It seems that everywhere you look these days, there’s tension. There are snow storms, budget shortfalls, gun control debates, etc., to bog us down.
We need a break from all of the madness. We need … (drum roll) … the Super Bowl.
Some may think that the Super Bowl is a pointless event to focus on when the world faces all of these serious issues, but the way I see it, some of us could use a little distraction.
On Sunday night, people around the nation will gather around their televisions to pull for their team of choice. For a few hours, people can forget about the bills they have to pay and the health insurance they have to buy. They can gorge on pizza, wings, and chips while laughing at semi-funny commercials, watching an unpredictable half-time show and arguing over questionable game calls.
In a world that feels unusually chaotic right now, the Super Bowl ritual will provide me with a sense of normalcy. I can take my mind off of budgets and stories for the paper and watch the game with family and friends.
For many sports fans, this should be an especially exciting Super Bowl. A lot of people are intrigued that brothers — the Harbaugh brothers, to be exact — will be coaching against each other in this Super Bowl.
Normally I determine before a game which team deserves my praise and which deserves my wrath. But in this case, I hate both teams. I guess you could say I’m just not a fan of the Harbaugh coaching family. Unfortunately for my family, this means they will probably have to listen to a double-dose of my heckling on Sunday.
Before someone suggests that I need anger management classes, let me assure you that I am normally a calm person. I have a no swearing policy, and the most you are likely to pry from me is a sarcastic reply. I have been cussed out on more than one occasion at The Stokes News, but I usually still find a way to end the conversation on a good note.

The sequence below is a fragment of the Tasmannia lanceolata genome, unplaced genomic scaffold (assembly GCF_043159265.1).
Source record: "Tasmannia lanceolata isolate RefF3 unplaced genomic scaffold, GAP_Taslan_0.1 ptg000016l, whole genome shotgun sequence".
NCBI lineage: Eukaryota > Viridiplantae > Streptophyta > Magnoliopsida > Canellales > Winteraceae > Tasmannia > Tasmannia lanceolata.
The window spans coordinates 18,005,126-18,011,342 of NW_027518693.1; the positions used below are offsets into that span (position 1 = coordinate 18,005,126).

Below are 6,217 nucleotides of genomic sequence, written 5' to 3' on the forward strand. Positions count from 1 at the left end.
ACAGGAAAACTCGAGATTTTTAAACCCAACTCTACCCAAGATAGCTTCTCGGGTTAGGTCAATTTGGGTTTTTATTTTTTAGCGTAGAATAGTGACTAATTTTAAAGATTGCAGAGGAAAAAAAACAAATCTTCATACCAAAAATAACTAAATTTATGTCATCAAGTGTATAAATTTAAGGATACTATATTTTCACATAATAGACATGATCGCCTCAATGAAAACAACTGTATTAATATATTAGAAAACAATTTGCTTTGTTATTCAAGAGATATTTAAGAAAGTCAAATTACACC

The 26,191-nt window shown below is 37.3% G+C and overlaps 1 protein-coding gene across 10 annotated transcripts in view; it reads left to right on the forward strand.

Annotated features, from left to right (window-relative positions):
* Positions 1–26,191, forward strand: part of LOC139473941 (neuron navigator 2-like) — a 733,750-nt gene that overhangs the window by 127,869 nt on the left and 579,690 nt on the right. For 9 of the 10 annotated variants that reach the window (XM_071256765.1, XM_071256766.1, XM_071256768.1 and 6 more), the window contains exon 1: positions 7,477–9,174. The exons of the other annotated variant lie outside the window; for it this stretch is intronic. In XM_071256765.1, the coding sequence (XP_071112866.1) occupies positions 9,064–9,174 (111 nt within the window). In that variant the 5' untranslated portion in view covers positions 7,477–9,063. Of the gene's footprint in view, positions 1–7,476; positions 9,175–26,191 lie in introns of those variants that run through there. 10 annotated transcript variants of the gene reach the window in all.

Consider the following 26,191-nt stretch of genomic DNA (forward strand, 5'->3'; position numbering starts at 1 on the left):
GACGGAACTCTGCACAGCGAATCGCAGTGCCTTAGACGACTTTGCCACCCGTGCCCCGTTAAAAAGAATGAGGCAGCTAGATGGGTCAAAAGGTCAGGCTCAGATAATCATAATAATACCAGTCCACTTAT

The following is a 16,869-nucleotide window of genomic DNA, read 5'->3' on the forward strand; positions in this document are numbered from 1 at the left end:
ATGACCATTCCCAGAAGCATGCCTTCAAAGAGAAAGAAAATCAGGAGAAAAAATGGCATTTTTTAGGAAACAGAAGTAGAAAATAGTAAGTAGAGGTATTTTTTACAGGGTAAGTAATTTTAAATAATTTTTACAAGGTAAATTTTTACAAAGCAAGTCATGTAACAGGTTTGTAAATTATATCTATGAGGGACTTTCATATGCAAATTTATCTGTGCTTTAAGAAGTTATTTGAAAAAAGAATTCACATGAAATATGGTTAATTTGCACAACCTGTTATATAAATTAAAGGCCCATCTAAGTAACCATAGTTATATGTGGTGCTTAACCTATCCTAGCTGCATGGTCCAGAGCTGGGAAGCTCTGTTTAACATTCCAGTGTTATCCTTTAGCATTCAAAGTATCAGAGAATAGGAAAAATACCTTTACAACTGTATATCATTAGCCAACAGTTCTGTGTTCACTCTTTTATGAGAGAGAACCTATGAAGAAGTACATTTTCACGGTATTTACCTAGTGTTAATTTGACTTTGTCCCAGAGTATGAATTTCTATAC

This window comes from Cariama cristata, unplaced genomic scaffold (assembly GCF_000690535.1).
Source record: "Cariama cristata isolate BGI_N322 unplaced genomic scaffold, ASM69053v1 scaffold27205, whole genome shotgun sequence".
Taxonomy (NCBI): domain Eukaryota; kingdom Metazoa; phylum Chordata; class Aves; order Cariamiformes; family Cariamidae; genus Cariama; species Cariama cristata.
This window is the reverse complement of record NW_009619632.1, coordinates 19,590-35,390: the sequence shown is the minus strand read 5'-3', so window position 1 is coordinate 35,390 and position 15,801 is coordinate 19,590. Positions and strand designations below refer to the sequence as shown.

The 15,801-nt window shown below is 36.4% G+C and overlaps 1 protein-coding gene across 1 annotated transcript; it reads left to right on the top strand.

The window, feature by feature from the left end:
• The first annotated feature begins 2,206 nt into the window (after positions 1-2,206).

But for some reason when football comes on the screen, I morph into this yelling idiot who suddenly feels her cheering and jeering will have a direct impact on Peyton Manning’s performance or can shame John Fox into turning his headset over to a more capable coach.
During the most recent game I watched at home, I started shouting so loudly that my sister left her bedroom to ask what was the matter. Upon hearing my explanation, she just shook her head and walked away, though I tried to convince her that I am only this irrational when it comes to football.
I bet I am not alone in my tendency to take the game of football a little too seriously. But maybe that’s the fun of it. We can get excited about the game, but at the end there will be no real consequences for most of us whether our favorite team wins or loses. Unless, of course, you placed a large bet on the game, in which case you only have your self to blame.
While I know that the Harbaugh brothers probably aren’t bad people, I will still be sitting on the couch this Sunday complaining that there should be no winner in this year’s Super Bowl. And I will be enjoying every minute of it.
So I say bring on the sports drama. This reporter needs a break from all of the real drama plaguing this world.